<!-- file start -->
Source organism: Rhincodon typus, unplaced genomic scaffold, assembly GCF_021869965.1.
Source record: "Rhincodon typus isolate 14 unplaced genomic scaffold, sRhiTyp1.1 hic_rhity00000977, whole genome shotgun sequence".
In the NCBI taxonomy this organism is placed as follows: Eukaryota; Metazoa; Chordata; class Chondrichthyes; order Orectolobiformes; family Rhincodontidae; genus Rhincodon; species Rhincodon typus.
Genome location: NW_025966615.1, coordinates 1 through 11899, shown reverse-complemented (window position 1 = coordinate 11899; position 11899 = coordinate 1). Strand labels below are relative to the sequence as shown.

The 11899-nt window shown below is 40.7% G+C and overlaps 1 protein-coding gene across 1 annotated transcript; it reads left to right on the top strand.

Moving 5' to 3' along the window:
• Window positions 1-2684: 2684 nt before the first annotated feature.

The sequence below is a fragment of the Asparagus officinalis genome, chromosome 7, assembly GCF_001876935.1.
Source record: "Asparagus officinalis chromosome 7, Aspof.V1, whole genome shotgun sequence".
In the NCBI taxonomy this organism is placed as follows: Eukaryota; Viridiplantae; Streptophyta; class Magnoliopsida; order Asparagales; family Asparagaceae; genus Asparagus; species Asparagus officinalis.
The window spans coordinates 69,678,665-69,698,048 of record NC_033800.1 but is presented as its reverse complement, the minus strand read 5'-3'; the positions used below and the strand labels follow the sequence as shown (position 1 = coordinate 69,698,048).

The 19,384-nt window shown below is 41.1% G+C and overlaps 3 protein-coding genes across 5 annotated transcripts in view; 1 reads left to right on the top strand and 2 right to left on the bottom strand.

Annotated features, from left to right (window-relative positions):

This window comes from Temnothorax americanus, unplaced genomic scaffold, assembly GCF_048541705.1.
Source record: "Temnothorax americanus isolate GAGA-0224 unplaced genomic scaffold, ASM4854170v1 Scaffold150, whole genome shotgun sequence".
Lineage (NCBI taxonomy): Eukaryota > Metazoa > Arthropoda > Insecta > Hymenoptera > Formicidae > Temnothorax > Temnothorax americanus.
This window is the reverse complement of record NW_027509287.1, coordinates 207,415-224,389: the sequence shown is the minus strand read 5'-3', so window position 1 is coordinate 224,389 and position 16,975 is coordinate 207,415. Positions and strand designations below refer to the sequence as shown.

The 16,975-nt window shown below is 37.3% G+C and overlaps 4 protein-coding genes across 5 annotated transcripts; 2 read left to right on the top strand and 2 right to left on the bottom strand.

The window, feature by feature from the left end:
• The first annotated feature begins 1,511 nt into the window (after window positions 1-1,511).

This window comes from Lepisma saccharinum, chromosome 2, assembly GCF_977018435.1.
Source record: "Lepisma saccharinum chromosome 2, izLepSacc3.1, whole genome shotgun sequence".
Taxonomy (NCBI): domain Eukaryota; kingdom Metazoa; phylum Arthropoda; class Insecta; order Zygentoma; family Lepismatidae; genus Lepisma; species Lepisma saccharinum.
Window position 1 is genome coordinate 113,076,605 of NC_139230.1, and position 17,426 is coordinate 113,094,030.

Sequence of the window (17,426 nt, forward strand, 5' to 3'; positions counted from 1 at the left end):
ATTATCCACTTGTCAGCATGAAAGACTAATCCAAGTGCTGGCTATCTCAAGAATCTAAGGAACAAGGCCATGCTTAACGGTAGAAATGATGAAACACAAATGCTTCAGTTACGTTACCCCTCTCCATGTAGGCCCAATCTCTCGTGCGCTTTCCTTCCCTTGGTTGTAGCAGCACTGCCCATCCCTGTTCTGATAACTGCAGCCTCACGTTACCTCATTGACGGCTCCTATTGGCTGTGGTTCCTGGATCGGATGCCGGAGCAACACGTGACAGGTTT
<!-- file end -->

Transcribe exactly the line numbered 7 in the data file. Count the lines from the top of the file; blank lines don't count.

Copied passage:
• Window positions 1-2684: 2684 nt before the first annotated feature.